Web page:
Magazine article Sculpture

Megacities Asia

Magazine article Sculpture

Megacities Asia

Article excerpt



Museum of Fine Arts

The immersive, often interactive installations showcased in "Mega - cities Asia" explored identity amid the masses, sociopolitical issues, and ecological concerns. In a show that mimicked urban sprawl, curators Al Miner and Laura Weinstein examined the successes and failures of Asia's boomtowns by cherry-picking artists from Beijing, Delhi, Mumbai, Seoul, and Shanghai.

Korean artist Choi Jeong Hwa's Breathing Flower was sited next to the museum's Huntington Avenue entrance. The giant, inflated crimson blossom fluttered buoyant in the wind. At bustling Faneuil Hall, Choi's inflatable Fruit Tree was equally vivid. Interventionist calling cards in the public realm, these works directed attention toward "Megacities Asia," and the museum offered free admission to anyone showing a selfie with Fruit Tree.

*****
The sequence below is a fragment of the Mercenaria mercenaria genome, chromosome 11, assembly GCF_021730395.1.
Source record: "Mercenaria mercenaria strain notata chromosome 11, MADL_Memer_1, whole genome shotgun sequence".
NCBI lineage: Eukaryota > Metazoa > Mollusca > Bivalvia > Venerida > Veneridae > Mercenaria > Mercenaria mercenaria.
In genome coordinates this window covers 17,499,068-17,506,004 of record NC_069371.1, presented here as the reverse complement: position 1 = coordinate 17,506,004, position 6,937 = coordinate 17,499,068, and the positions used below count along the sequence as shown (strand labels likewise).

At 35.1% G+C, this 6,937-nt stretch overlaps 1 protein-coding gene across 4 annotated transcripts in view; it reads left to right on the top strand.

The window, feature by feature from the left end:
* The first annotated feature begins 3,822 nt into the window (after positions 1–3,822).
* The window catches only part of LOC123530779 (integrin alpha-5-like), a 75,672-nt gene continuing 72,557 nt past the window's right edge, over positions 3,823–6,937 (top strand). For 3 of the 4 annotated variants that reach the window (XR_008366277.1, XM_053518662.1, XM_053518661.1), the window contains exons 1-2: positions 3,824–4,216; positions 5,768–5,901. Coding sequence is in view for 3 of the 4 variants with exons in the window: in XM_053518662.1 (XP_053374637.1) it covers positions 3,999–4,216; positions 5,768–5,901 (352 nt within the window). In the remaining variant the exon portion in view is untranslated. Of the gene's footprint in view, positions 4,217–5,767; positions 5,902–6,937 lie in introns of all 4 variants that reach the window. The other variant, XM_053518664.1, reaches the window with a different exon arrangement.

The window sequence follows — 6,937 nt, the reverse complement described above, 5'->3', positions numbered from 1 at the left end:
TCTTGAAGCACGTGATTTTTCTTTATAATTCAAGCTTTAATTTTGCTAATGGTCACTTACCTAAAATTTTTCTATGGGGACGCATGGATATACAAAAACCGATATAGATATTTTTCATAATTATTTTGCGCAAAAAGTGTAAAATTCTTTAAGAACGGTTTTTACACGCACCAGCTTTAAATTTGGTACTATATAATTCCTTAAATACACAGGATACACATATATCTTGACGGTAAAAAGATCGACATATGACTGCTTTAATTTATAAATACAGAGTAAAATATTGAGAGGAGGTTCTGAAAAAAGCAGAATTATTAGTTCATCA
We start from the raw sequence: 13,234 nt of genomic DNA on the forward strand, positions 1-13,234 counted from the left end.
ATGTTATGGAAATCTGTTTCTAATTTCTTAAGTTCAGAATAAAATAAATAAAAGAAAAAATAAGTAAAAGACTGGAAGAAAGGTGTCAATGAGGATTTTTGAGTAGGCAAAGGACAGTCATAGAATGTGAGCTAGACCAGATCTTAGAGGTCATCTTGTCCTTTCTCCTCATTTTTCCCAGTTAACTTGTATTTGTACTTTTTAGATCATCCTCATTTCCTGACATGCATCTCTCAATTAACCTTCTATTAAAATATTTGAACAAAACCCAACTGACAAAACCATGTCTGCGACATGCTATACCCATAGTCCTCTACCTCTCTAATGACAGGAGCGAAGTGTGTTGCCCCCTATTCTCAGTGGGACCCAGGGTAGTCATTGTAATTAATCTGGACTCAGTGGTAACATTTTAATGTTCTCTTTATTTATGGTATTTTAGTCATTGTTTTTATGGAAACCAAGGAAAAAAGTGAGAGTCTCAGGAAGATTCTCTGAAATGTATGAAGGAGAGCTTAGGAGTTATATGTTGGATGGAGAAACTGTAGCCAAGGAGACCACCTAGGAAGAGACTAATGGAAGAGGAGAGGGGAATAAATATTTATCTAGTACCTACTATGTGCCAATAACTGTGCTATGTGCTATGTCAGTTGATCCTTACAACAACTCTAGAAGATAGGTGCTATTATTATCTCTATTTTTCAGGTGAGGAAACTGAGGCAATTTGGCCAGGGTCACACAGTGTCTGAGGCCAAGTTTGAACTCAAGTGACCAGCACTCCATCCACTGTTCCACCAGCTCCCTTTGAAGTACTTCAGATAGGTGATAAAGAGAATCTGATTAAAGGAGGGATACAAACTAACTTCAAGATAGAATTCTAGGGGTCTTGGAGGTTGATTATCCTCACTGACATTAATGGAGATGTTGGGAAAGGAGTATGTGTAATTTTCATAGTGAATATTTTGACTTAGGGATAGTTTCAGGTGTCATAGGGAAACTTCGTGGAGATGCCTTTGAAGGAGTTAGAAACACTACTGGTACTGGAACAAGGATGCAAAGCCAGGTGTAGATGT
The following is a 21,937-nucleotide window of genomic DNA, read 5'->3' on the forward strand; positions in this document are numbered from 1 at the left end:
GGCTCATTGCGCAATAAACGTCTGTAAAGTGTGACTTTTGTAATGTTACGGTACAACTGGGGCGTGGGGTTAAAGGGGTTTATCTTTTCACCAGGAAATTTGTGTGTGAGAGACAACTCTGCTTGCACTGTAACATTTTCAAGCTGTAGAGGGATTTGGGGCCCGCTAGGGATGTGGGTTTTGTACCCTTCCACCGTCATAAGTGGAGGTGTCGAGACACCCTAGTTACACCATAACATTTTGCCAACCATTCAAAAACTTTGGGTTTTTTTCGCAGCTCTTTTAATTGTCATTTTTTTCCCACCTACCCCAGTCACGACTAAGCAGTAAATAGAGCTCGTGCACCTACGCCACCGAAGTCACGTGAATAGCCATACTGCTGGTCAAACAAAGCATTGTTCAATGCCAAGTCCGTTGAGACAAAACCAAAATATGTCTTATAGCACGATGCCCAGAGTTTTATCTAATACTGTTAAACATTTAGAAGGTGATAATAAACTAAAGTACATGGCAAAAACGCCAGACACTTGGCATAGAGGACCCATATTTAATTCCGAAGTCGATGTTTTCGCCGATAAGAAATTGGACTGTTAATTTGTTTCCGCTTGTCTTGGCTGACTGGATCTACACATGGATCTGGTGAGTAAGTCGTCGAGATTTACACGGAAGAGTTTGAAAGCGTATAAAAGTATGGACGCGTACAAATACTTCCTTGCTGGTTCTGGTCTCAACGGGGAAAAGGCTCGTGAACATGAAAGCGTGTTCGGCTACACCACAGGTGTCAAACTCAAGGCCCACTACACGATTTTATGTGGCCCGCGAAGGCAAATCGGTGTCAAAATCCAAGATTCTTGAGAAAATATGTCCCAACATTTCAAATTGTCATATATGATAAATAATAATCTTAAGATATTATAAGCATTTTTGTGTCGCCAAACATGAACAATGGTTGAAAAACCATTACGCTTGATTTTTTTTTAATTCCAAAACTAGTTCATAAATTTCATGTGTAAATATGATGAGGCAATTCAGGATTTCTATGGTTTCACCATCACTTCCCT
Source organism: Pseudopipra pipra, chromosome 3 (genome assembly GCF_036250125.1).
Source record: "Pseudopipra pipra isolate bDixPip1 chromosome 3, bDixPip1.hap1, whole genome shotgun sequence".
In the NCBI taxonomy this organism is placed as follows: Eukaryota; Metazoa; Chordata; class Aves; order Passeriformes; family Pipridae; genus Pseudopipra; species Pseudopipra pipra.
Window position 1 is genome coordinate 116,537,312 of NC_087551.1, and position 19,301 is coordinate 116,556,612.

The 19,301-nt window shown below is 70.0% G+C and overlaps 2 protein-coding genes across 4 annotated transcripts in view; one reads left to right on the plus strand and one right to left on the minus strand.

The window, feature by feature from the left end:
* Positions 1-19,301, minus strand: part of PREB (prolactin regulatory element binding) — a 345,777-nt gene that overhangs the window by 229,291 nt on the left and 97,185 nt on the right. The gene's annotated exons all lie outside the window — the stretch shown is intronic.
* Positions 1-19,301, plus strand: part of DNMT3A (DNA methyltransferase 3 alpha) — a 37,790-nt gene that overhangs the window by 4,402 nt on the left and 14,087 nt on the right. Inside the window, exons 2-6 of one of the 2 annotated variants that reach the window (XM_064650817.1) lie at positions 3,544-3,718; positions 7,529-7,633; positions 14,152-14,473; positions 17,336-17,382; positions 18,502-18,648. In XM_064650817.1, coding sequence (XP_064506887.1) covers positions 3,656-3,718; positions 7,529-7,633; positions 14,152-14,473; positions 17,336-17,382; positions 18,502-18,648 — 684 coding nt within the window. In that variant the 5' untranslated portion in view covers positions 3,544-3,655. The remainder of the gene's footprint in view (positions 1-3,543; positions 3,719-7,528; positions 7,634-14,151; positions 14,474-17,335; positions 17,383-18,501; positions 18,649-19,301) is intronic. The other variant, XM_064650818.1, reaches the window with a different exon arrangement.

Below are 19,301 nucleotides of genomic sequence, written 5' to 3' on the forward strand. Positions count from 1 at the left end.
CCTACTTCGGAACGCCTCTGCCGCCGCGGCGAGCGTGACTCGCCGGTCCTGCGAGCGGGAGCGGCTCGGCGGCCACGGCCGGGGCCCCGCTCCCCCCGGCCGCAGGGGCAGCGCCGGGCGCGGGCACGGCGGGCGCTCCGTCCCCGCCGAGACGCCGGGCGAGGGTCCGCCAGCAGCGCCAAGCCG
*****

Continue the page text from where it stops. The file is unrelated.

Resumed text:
The exhibition's epicenter in the Ann and Graham Gund Gallery featured nine installations. Hema Upadhyay's aerial-view diorama of Mumbai's largest slum, Dharavi, highlighted recycling. Aadita Joshi's glowing miasma of plastic bags, evoking Mumbai's debris-clogged storm drains and severe flooding, continued the ecological theme. Asim Waqif's multimedia environment commented on the disconnect between typical modern building practices and sustainability in Delhi and across India. Affirming cultural identity, Shanghai artist Hu Xiang - cheng built a kaleidoscopic, walk-in maze from salvaged Ming- and Qingera doors and windows. Inside the construction, photographs and keepsakes reinforced personal connection. …

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